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State Representative Debra Hilstrom

245 State Office BuildingState Office Building
100 Rev. Dr. Martin Luther King Jr. Blvd.
651-296-3709

For more information contact: DJ Danielson 651-296-8879

Posted: 2017-04-07
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Press Release

News from the Capitol - April 7, 2017


Dear Neighbors,

It was great to see so many of you at the Town Hall Meeting on Saturday. Sen. Eaton, Rep. Nelson and I were all impressed with the great questions, and we all appreciate the valuable input we received from the community.

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Public Safety Bill

We continue to put together the state budget by considering the various finance bills put forth by the House Majority. Last week, we passed the bills covering Taxes, E-12 Education, Transportation, and the Environment. Monday of this week, we considered the House Omnibus Public Safety Bill. Non-partisan “Session Daily” summarized the discussion of this bill.

This bill funds operations for our state prisons, the courts, and agencies such as the Bureau of Criminal Apprehension in order to keep Minnesotans safe and ensure justice and fairness for everyone. Most years, this bill is one of the more bipartisan finance bills all session. Unfortunately, this bill contained some controversial pieces. The bill puts the state of Minnesota in business with a private prison corporation that has a terrible track record. Private prisons are run with a motive of profit rather rehabilitating offenders and preparing them to rejoin society. They increase recidivism, endanger staff and offenders alike, and lack necessary treatment and programming.

The bill also included an increase in criminal penalties for those who participate in protests. The rights of Americans to assemble are guaranteed under the First Amendment and the government should not penalize Americans for exercising this right. The Republican anti-protest provision of this bill is aimed at curbing free speech and throwing protesters in jail. I hope we work more on protecting Minnesotans and reforming our criminal justice system, and not divisive policies like this.

Higher Education Bill

Tuesday, we considered the House Higher Education Bill. This bill underfunds our public colleges and universities, and lacks adequate funding for the Minnesota State Grant Program. It also contained a troubling piece that could allow for-profit schools convicted of fraud to stay open.

Globe University shut down operations in 2016 after the institution was found guilty of fraud. The university provided degrees that were essentially worthless leaving graduates with nothing but piles of debt. They recruited over 1,200 students to their law enforcement program, for which they received millions of dollars in taxpayer funded student aid. In particular, they targeted veterans eligible for the GI Bill. After working hard to obtain the degree it turns out graduates from this program weren’t even eligible to take the peace officer exam in Minnesota.

I had an amendment to remove any possible loophole as to whether these schools could operate in Minnesota. Unfortunately, this wasn’t adopted. The Pioneer Press wrote about this, and you can read the article here. I will continue efforts to hold institutions like this accountable.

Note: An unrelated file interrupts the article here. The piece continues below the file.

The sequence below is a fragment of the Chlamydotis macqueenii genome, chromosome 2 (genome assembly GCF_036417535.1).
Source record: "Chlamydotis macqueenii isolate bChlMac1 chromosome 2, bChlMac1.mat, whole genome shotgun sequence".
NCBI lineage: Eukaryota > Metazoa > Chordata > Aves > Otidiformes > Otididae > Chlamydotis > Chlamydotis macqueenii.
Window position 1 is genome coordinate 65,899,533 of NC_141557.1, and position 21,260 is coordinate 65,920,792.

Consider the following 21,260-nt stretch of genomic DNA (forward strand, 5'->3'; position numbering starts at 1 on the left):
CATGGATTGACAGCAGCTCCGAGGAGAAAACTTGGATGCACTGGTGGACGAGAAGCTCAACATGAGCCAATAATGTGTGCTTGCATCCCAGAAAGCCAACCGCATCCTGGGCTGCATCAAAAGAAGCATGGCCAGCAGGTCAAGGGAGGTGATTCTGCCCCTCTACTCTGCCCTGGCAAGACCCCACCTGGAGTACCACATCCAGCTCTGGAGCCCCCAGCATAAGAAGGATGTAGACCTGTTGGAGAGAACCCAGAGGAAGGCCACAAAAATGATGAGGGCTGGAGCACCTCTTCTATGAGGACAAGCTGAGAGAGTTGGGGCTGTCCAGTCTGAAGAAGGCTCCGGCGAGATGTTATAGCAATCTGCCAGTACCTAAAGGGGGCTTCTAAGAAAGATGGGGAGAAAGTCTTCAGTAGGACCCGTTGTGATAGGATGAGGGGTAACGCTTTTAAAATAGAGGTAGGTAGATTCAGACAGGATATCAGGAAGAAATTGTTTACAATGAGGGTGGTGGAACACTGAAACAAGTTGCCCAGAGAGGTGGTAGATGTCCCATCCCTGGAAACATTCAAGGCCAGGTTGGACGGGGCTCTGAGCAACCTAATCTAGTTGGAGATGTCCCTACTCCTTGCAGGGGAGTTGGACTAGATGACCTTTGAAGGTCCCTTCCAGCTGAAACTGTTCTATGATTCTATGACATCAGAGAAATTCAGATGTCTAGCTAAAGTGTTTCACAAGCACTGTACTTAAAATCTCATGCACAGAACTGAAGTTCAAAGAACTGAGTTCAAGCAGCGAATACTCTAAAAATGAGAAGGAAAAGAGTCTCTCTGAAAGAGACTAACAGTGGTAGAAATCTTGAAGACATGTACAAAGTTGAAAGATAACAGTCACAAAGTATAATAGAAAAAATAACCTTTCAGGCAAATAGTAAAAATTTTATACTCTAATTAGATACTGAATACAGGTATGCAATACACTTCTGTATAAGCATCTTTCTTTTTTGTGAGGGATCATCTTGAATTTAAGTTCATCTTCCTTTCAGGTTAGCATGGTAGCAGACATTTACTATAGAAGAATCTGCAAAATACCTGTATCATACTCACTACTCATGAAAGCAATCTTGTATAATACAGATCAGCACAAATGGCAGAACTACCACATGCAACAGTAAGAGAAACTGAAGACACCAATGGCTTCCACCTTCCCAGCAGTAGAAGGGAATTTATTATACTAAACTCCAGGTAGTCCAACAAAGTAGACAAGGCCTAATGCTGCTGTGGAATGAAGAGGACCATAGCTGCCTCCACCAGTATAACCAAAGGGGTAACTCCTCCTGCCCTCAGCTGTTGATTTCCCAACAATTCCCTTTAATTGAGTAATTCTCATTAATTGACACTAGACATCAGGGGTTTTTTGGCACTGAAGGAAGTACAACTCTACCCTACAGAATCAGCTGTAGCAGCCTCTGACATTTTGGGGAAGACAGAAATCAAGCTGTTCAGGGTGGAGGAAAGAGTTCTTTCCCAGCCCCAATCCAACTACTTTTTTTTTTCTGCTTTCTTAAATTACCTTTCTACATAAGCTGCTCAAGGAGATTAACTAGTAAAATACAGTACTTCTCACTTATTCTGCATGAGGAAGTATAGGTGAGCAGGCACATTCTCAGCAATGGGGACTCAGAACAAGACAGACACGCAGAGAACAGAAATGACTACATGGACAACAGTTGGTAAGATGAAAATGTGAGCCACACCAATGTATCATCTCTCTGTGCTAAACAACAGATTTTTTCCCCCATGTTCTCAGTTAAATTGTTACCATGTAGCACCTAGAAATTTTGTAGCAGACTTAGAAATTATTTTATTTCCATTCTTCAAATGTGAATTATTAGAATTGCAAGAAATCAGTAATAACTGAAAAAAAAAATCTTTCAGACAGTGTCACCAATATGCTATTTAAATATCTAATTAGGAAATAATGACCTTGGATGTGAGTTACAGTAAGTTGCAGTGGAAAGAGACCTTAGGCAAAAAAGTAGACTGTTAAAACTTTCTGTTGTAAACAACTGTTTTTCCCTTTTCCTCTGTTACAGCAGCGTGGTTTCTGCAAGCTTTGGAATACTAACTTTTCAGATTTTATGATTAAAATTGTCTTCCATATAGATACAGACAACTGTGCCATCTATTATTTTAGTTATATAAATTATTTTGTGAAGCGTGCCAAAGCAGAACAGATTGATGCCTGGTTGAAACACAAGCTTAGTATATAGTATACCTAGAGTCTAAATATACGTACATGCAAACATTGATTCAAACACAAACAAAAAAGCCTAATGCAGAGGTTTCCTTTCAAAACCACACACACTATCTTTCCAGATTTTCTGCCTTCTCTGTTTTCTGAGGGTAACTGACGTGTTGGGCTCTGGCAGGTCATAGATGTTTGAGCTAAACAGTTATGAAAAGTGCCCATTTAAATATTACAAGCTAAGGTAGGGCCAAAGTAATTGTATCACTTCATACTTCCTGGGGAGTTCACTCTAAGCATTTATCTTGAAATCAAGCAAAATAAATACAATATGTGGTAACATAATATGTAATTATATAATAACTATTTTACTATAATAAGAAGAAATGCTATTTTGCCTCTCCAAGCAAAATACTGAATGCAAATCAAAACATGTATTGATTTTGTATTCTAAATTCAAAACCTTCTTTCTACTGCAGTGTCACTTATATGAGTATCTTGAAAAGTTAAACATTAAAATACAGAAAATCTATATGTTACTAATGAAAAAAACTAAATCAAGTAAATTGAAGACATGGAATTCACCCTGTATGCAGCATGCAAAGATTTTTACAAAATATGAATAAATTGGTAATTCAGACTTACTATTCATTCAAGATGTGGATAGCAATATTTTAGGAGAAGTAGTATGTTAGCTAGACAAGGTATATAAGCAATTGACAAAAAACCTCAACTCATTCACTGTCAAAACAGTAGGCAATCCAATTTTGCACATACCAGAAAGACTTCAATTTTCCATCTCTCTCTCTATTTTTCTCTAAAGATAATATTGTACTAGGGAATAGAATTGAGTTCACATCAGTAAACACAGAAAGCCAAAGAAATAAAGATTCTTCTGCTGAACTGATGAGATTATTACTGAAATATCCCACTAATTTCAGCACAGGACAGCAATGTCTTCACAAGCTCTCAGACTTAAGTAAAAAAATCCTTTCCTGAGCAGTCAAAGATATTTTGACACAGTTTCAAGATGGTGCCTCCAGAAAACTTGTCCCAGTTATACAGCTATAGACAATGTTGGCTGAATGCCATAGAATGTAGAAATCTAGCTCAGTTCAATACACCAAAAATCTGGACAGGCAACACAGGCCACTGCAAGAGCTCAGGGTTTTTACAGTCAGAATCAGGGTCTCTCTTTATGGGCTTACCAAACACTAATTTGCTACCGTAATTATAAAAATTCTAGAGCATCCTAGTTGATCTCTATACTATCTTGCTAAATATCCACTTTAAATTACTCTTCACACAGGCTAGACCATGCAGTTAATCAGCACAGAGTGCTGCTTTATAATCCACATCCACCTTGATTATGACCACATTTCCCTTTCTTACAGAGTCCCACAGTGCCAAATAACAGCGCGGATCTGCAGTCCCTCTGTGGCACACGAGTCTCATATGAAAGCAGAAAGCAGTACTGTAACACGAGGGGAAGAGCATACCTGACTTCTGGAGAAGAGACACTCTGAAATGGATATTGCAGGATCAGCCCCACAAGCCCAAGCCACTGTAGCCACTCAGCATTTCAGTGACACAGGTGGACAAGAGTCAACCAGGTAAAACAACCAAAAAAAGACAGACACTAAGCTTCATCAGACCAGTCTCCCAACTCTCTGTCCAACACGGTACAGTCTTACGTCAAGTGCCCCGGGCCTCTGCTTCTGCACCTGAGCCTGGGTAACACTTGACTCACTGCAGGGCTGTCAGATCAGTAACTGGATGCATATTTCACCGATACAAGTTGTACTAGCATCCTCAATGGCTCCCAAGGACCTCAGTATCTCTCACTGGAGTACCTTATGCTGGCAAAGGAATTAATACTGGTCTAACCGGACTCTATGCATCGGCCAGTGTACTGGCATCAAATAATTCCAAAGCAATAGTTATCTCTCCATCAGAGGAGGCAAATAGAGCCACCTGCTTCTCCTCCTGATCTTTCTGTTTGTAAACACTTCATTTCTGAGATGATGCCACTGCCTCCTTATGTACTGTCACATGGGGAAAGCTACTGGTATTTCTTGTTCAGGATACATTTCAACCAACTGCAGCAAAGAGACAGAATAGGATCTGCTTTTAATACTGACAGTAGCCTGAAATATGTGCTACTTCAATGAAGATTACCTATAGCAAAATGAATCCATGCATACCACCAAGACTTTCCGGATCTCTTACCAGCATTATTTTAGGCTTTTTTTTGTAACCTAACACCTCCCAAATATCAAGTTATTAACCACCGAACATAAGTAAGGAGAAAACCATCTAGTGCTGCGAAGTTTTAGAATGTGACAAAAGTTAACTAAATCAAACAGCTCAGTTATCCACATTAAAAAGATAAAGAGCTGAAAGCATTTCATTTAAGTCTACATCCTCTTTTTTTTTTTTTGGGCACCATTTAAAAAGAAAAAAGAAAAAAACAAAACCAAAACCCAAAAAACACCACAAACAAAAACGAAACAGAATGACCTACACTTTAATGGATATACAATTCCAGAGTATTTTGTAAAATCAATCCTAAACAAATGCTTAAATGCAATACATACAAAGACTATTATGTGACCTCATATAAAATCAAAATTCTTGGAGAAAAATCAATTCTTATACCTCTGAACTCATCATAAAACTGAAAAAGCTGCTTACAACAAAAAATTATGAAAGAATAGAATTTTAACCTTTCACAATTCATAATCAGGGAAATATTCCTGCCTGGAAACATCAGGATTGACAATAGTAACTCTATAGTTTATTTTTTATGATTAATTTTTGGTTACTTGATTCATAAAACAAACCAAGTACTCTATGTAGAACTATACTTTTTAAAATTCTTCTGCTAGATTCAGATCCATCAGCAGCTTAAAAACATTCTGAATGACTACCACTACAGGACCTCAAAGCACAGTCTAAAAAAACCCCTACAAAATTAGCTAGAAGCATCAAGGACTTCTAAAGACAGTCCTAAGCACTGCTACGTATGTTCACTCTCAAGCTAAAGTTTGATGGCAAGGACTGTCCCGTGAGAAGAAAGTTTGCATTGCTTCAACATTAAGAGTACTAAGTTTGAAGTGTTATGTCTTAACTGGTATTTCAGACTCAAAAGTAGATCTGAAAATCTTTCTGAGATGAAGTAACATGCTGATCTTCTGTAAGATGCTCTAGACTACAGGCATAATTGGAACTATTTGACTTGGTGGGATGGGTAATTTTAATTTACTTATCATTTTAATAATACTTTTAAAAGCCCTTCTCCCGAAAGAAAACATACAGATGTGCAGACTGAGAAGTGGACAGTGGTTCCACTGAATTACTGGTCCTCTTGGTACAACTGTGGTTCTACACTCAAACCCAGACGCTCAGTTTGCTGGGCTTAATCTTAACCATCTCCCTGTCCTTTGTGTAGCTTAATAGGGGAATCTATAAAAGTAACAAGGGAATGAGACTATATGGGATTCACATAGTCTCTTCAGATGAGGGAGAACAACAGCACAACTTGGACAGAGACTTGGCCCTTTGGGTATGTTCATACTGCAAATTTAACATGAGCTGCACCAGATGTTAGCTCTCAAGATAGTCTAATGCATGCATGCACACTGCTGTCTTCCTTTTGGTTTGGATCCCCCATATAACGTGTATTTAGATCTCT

Other Bills

Here are some highlights (and lowlights) or other omnibus budget bills:

  • The Omnibus Tax Bill contains tax cuts favoring wealthy Minnesotans and businesses. I supported unsuccessful efforts to help more Minnesotans by including the Working Family Credit, the Child and Dependent Care Credit, and Local Government Aid.
  • The Omnibus Transportation Bill slashes transit funding, which would result in a 40% reduction in regular bus route service. It contains no long-range, sustainable revenue stream, and instead blows a hole in the state General Fund by redirecting money away from schools, nursing homes, public safety, etc. for roads.
  • The Omnibus E-12 Education Bill underfunds public education by not keeping up with inflation. It also eliminates funding for pre-kindergarten for thousands of students. It would result in teacher lay-offs, larger class sizes, and less resources for students.
  • The Omnibus Environment & Natural Resources Bill rolls back environmental protections and cuts funding, endangering Minnesota’s natural lands, waters, air, and wildlife.
  • The Omnibus Job Growth & Energy Bill cuts job creation efforts, consumer protections, racial and economic disparities efforts, workforce housing, and rolls back Minnesota’s renewable energy progress.
  • The Omnibus State Government Finance Bill puts Minnesotans at risk by not investing in cybersecurity and slashing government services. It deregulates elections, paving the way for more “dark money” and corporate influence in campaigns.
  • The Legacy Funding Bill’s unanimous passage on the House floor signals hope for a bi-partisan finish to the 2017 session. This bill allocates constitutionally dedicated funds to outdoor heritage, clean water, parks and trails, and arts and culture projects.
  • The Omnibus Agriculture Bill supports farmers and farm workers in a variety of ways-- including work on farm safety, funding for mental health counselors, and increased funding for farm advocates. Its unanimous floor passage is a positive sign for end-of-session negotiations.

Today we are considering the Health and Human Services Bill, the last of the major budget bills. Next week the Legislature will take the customary Easter/Passover recess which means there will be no legislative activity. I hope you will stay in touch with your input about these issues; feel free to keep me posted with your concerns and feedback.

Sincerely,

Debra Hilstrom

State Representative

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